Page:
The Case for Classical Christian Education
By Wilson, Douglas
Publisher: Crossway Books
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Newspapers are filled with stories about poorly educated children, ineffective teachers, and cash-strapped school districts. In this greatly expanded treatment of a topic he first dealt with in Rediscovering the Lost Tools of Learning, Douglas Wilson proposes an alternative to government-operated school by advocating a return to classical Christian education with its discipline, hard work, and learning geared to child development stages.
As an educator, Wilson is well-equipped to diagnose the cause of America' s deteriorating school system and to propose remedies for those committed to their children' s best interests in education. He maintains that education is essentially religious because it deals with the basic questions about life that require spiritual answers — reading and writing are simply the tools.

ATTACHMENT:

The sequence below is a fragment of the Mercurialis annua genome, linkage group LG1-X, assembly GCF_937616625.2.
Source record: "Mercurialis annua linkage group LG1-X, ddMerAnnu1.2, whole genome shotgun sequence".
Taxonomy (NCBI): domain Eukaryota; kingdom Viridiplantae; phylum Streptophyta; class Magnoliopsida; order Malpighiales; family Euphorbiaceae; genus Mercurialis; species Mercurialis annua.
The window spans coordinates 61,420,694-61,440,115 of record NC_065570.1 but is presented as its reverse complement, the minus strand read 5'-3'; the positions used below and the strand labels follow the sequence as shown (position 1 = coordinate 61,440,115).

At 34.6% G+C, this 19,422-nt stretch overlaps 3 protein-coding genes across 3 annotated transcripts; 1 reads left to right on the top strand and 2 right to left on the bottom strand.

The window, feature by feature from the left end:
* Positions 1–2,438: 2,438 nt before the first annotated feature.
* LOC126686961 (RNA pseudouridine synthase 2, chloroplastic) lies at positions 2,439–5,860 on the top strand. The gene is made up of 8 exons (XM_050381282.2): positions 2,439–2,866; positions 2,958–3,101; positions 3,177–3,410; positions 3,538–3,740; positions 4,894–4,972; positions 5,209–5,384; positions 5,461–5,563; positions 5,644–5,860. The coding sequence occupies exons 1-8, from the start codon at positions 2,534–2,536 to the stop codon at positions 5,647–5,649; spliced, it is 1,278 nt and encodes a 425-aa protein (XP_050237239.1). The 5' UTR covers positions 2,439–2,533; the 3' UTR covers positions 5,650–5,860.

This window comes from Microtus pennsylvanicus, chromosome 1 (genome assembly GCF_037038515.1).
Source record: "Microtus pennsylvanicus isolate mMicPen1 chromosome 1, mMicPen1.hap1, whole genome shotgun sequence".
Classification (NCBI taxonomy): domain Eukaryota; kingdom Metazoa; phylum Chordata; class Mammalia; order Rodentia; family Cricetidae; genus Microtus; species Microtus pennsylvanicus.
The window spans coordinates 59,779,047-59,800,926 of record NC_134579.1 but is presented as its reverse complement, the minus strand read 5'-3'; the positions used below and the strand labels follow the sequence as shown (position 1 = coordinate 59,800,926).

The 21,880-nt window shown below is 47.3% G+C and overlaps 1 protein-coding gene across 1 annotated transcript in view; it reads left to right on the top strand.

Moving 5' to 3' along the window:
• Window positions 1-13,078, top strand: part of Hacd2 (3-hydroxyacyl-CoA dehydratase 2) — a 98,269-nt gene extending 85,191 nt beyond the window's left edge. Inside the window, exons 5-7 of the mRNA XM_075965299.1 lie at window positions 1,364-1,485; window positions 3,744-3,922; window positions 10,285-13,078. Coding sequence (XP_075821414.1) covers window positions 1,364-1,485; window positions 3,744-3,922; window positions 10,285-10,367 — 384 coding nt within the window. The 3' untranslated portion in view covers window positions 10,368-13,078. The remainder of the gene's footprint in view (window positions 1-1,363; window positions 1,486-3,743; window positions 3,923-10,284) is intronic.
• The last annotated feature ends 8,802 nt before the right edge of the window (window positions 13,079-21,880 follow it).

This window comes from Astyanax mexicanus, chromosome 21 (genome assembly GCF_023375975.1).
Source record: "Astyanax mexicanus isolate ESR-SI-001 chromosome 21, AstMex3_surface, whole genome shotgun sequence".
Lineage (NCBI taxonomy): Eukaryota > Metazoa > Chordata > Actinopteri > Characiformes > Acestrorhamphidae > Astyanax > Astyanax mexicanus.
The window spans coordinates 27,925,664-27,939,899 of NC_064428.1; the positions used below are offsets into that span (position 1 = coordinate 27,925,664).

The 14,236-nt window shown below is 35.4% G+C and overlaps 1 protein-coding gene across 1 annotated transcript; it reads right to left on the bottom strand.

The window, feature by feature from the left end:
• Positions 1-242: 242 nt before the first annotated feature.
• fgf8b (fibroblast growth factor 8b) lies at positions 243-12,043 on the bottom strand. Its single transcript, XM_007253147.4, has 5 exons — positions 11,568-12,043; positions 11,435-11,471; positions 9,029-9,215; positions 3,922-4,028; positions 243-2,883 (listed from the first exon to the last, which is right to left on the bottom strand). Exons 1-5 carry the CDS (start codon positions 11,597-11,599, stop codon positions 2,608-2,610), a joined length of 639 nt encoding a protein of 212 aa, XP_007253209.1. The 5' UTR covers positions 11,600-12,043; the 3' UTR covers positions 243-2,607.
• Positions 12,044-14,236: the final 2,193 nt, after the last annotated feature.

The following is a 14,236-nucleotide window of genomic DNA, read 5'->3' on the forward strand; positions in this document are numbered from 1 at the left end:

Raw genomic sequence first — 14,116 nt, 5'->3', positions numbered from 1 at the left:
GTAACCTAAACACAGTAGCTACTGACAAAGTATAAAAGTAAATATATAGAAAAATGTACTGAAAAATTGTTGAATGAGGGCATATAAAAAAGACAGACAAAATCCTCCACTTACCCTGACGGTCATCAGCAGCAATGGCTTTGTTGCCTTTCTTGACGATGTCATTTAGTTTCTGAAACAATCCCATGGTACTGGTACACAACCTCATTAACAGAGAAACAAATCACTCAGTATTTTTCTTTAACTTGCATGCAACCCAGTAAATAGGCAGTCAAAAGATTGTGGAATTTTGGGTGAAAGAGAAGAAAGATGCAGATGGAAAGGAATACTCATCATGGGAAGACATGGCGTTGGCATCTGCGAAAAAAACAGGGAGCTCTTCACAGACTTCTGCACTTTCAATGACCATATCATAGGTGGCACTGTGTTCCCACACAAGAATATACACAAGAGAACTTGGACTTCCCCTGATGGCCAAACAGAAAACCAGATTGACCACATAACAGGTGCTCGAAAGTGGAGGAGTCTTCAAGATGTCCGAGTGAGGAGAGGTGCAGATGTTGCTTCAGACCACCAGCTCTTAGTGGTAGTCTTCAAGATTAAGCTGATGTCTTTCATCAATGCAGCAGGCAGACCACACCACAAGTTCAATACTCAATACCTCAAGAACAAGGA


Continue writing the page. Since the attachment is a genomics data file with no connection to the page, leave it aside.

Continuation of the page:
Offering a review of classical education and the history of this movement, Wilson also reflects on his own involvement in the process of creating educational institutions that embrace that style of learning. He details elements needed in a useful curriculum, including a list of literary classics. Readers will see that classical education offers the best opportunity for academic achievement, character growth, and spiritual education, and that such quality cannot be duplicated in a religiously-neutral environment.
|Release Date: January 2003||Pages: 256|
|Binding: Paperback||Print Size: |
|Height: .69 inches||Width: 5.54 inches|
|Length: 8.64 inches||Weight: .65 pounds|
Douglas Wilson is a senior fellow of theology at New St. Andrews College. He has written multiple books, including Recovering the Lost Tools of Learning, Reforming Marriage, Her Hand in Marriage and Mother Kirk. He is the editor of the bi-monthly magazine Credenda/Agenda, and is one of the founders of Logos School in Moscow, Idaho. Douglas is a frequent speaker at Conferences dealing with Christian education, and he often addresses the topics of masculinity, femininity, dating, and courtship at these venues. Doug has been married for about twenty-seven years. He and his wife Nancy have three grown children and five grandchildren.
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